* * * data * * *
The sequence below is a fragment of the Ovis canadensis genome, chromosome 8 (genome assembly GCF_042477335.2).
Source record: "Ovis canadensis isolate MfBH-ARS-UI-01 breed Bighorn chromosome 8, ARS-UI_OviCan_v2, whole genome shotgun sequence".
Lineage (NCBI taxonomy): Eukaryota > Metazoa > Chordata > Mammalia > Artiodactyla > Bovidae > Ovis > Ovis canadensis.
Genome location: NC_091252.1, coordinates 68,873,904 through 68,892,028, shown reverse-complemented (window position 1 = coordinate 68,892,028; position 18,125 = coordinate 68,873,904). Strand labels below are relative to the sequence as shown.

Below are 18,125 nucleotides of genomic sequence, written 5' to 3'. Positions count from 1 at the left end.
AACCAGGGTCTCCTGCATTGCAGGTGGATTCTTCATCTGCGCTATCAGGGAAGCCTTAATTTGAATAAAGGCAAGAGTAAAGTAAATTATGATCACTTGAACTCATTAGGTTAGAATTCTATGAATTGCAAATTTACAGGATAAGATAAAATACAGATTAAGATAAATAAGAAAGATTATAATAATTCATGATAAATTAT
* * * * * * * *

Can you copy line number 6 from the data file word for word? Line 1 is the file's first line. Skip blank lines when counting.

AACCAGGGTCTCCTGCATTGCAGGTGGATTCTTCATCTGCGCTATCAGGGAAGCCTTAATTTGAATAAAGGCAAGAGTAAAGTAAATTATGATCACTTGAACTCATTAGGTTAGAATTCTATGAATTGCAAATTTACAGGATAAGATAAAATACAGATTAAGATAAATAAGAAAGATTATAATAATTCATGATAAATTAT